The Big Babies!!!- Article by Gareth Jones
The Big Babies Of Nairobi National Park
As we drove around a bend in the road, a female white rhino and her calf were quite close to the road. We stopped and observed them for a while, as we sat in complete silence so the rhinos seemed to relax. While ‘mom’ continued to feed on the lush green grass, the little baby was quite quizzy and wandered towards our vehicle, and then suddenly lost the bravado and ran back to the relative safety behind “mom”. After some time, we were treated to watch the calf suckling a midday milky meal, soon after that, both “mom” and “baby” lay down very peacefully in the long grass and fell asleep, no doubt lulled into dozing by the warmth of the sun breaking through the clouds.
On another special occasion a few years ago, I drove through the park late one afternoon after a good shower of rain, I noticed some movement in the small stream “lugga” in a valley. Wow! It was a white rhino with a small calf enjoying a wonderful mudbath in the nice sloshy puddle. I turned off the main road and onto one of the tracks to hopefully get a better view. As I watched through my binoculars, the little baby almost comically copied his mother by rolling in the mud with all four legs in the air. I sat for some time watching them as they peacefully bathed in the mud. Then the mother suddenly decided that the bathing time was over, and began to move away from the sloshy mud patch.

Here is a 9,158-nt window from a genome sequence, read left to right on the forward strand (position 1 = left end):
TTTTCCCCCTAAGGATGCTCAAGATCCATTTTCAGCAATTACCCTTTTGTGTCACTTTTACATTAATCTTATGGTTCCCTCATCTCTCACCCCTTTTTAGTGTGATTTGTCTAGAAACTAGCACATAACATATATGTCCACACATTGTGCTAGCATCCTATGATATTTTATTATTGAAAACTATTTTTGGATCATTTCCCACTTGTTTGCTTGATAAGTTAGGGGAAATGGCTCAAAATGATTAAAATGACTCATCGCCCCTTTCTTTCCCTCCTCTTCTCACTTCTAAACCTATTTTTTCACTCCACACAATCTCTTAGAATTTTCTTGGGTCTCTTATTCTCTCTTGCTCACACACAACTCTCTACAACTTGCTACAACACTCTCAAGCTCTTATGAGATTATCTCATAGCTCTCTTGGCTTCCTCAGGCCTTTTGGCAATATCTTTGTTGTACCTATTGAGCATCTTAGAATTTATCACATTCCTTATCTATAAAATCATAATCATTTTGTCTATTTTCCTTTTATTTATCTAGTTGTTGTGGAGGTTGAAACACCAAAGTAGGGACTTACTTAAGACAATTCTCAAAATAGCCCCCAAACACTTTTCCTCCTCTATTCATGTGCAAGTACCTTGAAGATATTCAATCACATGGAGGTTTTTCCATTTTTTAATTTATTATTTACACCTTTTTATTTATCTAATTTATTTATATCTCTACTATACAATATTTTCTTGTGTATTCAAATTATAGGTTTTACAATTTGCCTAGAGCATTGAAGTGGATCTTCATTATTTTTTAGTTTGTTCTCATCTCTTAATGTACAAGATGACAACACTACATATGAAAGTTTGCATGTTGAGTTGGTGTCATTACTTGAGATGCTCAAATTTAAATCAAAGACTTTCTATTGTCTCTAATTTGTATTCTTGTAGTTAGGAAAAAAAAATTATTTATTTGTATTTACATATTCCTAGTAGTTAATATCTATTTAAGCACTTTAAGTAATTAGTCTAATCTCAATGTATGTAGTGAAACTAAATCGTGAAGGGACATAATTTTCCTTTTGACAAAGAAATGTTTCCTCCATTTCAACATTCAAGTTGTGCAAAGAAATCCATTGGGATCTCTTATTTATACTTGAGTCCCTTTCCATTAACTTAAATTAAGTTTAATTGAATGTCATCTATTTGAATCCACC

As I sat quietly, the rhinos began to walk towards where I was parked. They approached quite quickly as their muddy wet bodies glistened in the late afternoon sunlight. Then as if “mom” said “go play now!” the little one started playing. No doubt the cool fresh air and the muddy moments appeared to stimulate the baby rhino to seemingly have endless energy. The baby began to run and run and run, all-around “mom” almost as if the legs had only just realized they could….RUN!! As I watched and gladly took photos of the joyful moments, I silently cheered in my mind “RUN BABY RUN!” The enthusiasm of the tiny baby was such that even “mom” seemed to forget that she was an adult for a short time, as she joined in the fun and played with her baby. As the late afternoon ended a beautiful rainbow crossed the skyline, and I drove away as the rhinos moved into the long grass and over the horizon.